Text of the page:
Confession: I rarely get an annual flu vaccine, even though the CDC and almost every medical expert out there recommends them. I know that I should get vaccinated, but except for the two years when I was pregnant and maybe a few other times, I haven't made it a priority. I'm not alone, apparently: Although the World Health Organization aims to have 75% of the population vaccinated against seasonal influenza, the world falls short of that (though of course much of the world has trouble affording or accessing the vaccine—I'm not sure what percentage of the population is, like me, simply lazy).
A study just published in the Journal of Advanced Nursing and covered by Science Daily found that older people who don't get the flu vaccine are more likely to rely upon folksy or "indigenous" health practices to prevent or cure the flu. Some of the practices reported by study subjects in seven countries included drinking warm drinks made with ginger or lemon, getting a massage, taking an herb bath, eating yogurt and even eating steamed pears (?). Reading this got me thinking about some of the folksy (some might say superstitious) ways my family attempts to stave off illness. For instance, whenever I feel a tickle in my throat I make sure to wear thick socks to bed—even if it's hot out, even if I'm wearing little else, I think of socks as essential to immunity. No, there is absolutely no scientific basis for this, but it's something that my mother (I think, or maybe it was my grandmother?) once told me to do that I stubbornly cling to. And whenever my mother-in-law is sick, or thinks she's about to be, she heats up orange juice in the microwave, adds salt to it and guzzles it down. Of course, some traditional, "old wives tale" remedies have turned out to be effective: Chicken soup (another of my mother-in-law's favorites—she throws back chicken broth from a glass when ill) has been shown in lab tests to suppress the inflammation that causes cold symptoms, and yogurt usually contains probiotics, which support the immune system.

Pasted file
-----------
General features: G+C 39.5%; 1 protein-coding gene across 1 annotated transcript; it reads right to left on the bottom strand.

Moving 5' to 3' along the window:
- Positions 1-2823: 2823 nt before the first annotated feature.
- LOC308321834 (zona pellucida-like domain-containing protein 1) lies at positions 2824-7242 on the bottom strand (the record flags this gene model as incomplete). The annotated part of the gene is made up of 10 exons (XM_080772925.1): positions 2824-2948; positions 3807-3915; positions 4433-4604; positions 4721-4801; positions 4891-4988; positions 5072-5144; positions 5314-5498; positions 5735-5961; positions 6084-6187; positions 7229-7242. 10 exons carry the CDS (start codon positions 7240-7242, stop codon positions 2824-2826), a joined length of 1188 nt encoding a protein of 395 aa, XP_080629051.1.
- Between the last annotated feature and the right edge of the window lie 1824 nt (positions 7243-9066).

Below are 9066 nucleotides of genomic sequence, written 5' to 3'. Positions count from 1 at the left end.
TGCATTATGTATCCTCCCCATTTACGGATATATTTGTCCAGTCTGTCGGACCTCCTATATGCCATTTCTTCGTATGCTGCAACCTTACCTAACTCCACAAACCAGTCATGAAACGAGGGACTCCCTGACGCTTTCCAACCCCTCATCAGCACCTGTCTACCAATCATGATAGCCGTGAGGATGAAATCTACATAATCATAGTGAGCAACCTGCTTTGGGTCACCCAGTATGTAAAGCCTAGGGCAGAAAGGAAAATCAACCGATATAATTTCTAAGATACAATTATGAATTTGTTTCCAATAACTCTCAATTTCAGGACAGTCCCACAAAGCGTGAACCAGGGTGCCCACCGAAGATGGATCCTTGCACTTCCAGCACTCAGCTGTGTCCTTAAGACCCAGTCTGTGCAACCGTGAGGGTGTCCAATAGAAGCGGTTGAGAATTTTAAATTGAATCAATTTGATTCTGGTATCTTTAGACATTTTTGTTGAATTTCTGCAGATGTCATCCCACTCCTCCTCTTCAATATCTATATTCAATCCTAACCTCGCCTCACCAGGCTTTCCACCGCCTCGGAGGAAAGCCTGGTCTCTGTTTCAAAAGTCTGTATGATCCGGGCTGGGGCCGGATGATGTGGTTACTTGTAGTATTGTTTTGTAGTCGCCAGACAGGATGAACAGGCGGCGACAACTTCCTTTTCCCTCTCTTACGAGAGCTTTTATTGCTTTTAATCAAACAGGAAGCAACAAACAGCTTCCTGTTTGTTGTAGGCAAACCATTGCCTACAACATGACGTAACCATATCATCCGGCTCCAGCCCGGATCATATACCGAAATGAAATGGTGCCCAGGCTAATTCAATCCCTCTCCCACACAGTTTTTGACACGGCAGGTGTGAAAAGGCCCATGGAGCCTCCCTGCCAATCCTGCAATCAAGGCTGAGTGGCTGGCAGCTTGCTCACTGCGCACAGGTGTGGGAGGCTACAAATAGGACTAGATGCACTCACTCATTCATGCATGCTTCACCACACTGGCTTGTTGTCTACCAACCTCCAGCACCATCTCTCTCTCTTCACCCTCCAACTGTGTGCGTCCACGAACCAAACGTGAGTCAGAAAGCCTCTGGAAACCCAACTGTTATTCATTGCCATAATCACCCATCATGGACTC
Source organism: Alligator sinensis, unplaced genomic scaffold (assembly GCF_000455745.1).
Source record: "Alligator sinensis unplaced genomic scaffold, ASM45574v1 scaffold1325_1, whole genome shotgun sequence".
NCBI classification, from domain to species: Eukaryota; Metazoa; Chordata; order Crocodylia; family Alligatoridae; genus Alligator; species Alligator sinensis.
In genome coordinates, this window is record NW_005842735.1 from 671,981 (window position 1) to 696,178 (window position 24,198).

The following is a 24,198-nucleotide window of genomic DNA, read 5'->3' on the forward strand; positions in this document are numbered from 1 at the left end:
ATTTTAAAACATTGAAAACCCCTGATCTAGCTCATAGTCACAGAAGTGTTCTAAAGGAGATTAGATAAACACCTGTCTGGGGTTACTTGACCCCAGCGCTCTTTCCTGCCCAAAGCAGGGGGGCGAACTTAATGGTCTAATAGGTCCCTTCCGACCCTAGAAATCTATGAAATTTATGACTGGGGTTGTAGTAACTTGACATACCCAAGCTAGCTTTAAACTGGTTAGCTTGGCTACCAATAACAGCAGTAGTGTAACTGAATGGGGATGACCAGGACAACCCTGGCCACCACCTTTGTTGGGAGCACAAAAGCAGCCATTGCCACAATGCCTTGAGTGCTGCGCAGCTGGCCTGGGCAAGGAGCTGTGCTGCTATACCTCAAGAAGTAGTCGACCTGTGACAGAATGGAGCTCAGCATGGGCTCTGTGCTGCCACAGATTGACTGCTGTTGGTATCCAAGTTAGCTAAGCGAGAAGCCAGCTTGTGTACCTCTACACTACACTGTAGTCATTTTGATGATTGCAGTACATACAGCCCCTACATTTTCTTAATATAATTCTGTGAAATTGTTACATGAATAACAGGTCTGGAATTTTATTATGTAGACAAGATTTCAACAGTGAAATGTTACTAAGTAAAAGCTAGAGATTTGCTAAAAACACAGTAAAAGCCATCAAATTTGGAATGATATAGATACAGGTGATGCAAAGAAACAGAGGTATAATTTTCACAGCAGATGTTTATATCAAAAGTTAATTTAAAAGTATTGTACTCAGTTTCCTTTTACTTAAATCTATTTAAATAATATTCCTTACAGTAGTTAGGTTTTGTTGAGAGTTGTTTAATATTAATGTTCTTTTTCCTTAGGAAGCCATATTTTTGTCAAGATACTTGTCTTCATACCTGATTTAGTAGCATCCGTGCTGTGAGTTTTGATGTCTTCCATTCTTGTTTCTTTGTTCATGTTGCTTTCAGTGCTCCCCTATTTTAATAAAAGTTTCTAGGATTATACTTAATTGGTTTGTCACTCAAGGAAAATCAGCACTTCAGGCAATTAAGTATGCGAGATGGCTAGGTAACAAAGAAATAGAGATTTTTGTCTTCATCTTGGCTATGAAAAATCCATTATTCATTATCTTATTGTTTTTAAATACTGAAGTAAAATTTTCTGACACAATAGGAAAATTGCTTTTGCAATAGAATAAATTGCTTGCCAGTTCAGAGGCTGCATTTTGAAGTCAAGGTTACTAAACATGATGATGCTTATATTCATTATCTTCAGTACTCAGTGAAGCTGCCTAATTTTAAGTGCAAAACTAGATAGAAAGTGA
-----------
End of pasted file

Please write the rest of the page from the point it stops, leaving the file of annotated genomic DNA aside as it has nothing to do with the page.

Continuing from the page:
Still, experts say that none of these remedies (and definitely not my socks) protect against the flu, an illness we should take seriously. According to the CDC 5 to 20% of the population gets the flu each year and more than 200,000 people are hospitalized from complications. This year's flu vaccine protects against both the seasonal variety and the H1N1 "swine flu" virus that made so many headlines last year (though, last year anyway, the media hype surrounding it seemed to be much more virulent than the virus itself!).
Peak flu season begins in November, so now is the time to schedule a vaccination. Do you plan to get the vaccine? If not, and even if you do, do you still rely on any old-wives-tale remedies passed down from your mom or grandmother? If so, what are they?